Author : Manish Vaid

Originally Published 2012-12-31 00:00:00 Published on Dec 31, 2012
India and Russia already have mutual stakes in the hydrocarbon sector. The stage is set for this time-tested friendship to deliver results. They should now extend their integration beyond conventional strategic ties.
The next level in relationship
The 13th Indo-Russian summit between Russian President Vladimir Putin and Prime Minister Manmohan Singh that concluded in New Delhi on last Monday (24 December) gave enough signals of a re-rapprochement between these two allies and put to rest many apprehensions largely related to In­dia's nuclear liability law and cancellation of 2G licences.

The two countries signed 10 bilateral documents in­cluding a defence deal worth $5 billion as well as a mas­sive $45 billion deal for setting up 18 nuclear power plants in India, one every year. Also agreed upon was multi-fac­eted bilateral cooperation in sectors ranging from space research, trade and investment, science and technology, to education, culture and tourism. The civil nuclear deal would ensure addition of 22,000 MW (20 per cent being Russia's contribution) to India's power production by 2030, after the commissioning of 18th nuclear power plant. This deal also ensures complete safety to the nuclear plant in the event of a Fukushima-like natural calamity.

Though the civil nuclear deal is more than what India envisaged, it still falls short of what the country actually needs in terms of holistic energy ties, which includes both ways Foreign Direct Investment (FDI) in the hydrocarbon sector. With Russia having rejected tax concessions to ONGC Videsh Limited's (OVL) Imperial Energy in October, chances of such investment appeared bleak ahead of the summit, largely due to Indian government's handling of the Sistema issue. But deliberations by diplomats on both sides have helped bridge the rift. With the countries having cleared their doubts on the issues, one can now foresee such investments taking place sooner than later.

Indian companies are already eyeing various projects in Russia which includes OVL's Sakhalin-III and in Artic, setting up of LNG plant and equity in the Yamal Peninsula Gas Project, development of Yurubchemc-Tokhoskoye oil and gas field in the Krasnoyarsk region, construction of a refinery in the Primorsky region, and joint work in third countries. Petronet LNG Ltd, on the other hand, wants to conclude a long-term sale purchase agreement (SPA) with Gazprom Global Ltd for supply of LNG to India. The Gas Authority of India Limited (GAIL) has already signed 20-year LNG SPA Gazprom Marketing and Trading Singapore (GM&TS), a 100 percent wholly-owned subsidiary of the Russian Gazprom Marketing & Trading.

If India needs hydrocarbon resources to meets its energy needs, the Russian Federation is as keen to explore newer markets for its expanding energy portfolio. According to BP Statistical Review of World Energy 2012, Russia holds world's largest natural gas reserves, besides having second largest coal reserves after the US.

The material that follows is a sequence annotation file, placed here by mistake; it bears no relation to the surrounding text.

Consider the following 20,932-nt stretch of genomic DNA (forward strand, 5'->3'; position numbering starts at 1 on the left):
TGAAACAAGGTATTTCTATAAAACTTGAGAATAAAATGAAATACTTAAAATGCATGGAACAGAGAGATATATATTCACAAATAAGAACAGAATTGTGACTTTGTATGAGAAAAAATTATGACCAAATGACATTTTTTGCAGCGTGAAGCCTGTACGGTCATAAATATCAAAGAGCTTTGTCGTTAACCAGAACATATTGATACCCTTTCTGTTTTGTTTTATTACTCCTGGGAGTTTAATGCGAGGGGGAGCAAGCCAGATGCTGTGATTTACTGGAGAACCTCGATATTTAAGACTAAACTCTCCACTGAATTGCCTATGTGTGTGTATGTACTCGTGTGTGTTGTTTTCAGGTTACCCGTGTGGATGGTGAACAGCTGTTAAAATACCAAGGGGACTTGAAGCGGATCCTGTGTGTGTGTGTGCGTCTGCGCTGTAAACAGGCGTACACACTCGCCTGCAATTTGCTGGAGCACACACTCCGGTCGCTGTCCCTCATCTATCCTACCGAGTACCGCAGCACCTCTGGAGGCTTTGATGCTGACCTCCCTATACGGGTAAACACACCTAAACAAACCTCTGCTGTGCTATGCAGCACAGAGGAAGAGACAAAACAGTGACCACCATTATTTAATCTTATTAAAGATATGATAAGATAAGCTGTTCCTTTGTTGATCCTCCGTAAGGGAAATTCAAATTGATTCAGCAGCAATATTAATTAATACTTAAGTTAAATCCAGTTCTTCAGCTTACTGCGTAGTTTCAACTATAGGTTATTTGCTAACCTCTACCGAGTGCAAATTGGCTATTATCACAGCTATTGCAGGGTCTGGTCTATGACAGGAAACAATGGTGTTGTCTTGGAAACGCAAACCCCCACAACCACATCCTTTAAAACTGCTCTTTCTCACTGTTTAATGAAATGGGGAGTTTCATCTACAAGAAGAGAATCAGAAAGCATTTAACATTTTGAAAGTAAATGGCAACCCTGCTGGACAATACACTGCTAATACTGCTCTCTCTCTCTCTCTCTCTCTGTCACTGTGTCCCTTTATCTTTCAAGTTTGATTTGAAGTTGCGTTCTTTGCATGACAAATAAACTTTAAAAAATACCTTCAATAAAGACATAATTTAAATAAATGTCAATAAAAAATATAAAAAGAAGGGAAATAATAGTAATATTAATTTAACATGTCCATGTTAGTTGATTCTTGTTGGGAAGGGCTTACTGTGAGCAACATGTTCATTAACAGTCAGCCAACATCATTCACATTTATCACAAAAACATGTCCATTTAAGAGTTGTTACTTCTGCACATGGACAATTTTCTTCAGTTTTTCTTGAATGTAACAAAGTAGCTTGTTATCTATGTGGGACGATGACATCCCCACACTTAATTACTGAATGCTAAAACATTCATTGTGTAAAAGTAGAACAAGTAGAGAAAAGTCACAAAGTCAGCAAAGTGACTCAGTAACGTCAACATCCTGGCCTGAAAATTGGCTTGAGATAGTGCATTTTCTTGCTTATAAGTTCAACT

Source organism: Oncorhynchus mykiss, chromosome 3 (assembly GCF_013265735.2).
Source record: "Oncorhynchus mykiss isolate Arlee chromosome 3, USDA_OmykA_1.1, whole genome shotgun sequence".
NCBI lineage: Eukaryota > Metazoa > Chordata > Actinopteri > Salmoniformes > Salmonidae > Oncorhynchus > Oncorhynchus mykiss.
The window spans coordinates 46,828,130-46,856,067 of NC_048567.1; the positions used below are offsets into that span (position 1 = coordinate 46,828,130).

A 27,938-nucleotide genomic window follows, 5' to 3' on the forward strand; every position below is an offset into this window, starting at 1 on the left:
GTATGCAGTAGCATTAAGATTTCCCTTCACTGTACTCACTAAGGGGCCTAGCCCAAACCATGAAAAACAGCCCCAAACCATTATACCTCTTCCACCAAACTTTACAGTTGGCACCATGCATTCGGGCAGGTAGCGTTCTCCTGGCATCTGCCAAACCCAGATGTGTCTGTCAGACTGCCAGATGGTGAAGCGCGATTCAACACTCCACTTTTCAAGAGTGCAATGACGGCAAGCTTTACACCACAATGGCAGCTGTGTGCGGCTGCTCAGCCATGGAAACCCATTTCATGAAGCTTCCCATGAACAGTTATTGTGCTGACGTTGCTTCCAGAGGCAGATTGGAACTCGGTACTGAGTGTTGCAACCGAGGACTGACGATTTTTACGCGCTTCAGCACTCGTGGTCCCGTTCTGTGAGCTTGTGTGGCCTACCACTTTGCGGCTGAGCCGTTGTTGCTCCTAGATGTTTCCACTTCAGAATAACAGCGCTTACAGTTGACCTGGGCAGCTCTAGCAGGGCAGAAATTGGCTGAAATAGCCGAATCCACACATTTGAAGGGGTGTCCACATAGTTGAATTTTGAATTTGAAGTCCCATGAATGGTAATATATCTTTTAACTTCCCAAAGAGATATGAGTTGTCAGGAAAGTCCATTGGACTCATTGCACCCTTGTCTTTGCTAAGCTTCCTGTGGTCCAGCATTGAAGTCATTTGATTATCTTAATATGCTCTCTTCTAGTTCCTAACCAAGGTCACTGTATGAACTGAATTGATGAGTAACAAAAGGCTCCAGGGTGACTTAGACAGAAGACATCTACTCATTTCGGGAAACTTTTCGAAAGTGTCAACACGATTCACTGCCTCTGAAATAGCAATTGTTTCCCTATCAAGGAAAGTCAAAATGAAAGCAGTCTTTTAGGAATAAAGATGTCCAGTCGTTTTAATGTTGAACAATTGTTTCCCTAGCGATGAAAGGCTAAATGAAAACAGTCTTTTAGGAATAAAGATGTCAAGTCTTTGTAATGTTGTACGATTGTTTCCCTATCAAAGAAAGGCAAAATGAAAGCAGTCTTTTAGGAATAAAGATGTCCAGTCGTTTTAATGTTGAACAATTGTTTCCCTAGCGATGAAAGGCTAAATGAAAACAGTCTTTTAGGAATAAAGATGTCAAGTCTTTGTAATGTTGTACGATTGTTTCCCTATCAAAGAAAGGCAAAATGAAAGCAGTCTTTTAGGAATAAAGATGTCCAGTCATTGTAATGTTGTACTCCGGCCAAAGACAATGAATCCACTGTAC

Given India's precarious natural gas scenario and its ef­forts to curb its carbon intensity and emissions, particularly in Krishna Godavari basin (KG-D6), the need to gain access to energy supply from Russia becomes imperative. The FICCI-PWC report projects the country's import dependency on oil to be between 91 and 94 percent by 2031- 32, thereby straining its fiscal deficit further. Given their long-standing trade ties, India looks to import natural gas from Russian reserves. Access to cleaner and cheaper fuel will help curb the country's crude imports, while giving Russia a strategic presence in South Asia. Both the countries can work on a Turkmenistan-Afghanistan-Pakistan- India (TAPI) type pipeline model. BP Statistical Review of World Energy 2012 says, the proved natural gas reserves for Turkmenistan stand at about 858.8 trillion cubic feet (tcf) compared to 1575 tcf of the Russian Federation.

The Working Group, which met in October, stressed upon some more areas of mutual cooperation in hydrocarbons which include involvement of Zarubezhneft, Russian equipment, a service company in the use of Russian technologies for enhanced oil recovery in Assam; the possibility of an Indian company forming a joint venture with Gazprom in existing upstream drilling projects and jointly bidding with gas from the proposed Production Sharing Contract 2012 of Bangladesh. The latest in the offing was Rosneft's offer of stake in Magadan 2 and 3 blocks in the Sea of Okhotsk in eastern Russia.

The two countries already have mutual stakes in the hydrocarbon sector, which includes OVL's 20 percent participating interest in Sakhalin-1 with an investment of $3.8 billion and ownership in Imperial Energy block. ONGC has also signed an agreement of col­laboration with the Skochinsky Institute of Mining (SIM) for collaboration in underground coal gasification (UCG) project. GAIL and Indian Oil Corporation have signed agreements with Gazprom Marketing and Trading, Sin­gapore (GMTS) for securing LNG from Russia on long term basis, supplies of which are expected to commence in 2017-18. The stage is set for this time-tested friendship to deliver results. They should now extend their integration beyond conventional strategic ties.

(Manish Vaid is a Research Assistant with Observer Research Foundation, New Delhi)

Courtesy : The Financial World

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Manish Vaid

Manish Vaid

Manish Vaid is a Junior Fellow at ORF. His research focuses on energy issues, geopolitics, crossborder energy and regional trade (including FTAs), climate change, migration, ...

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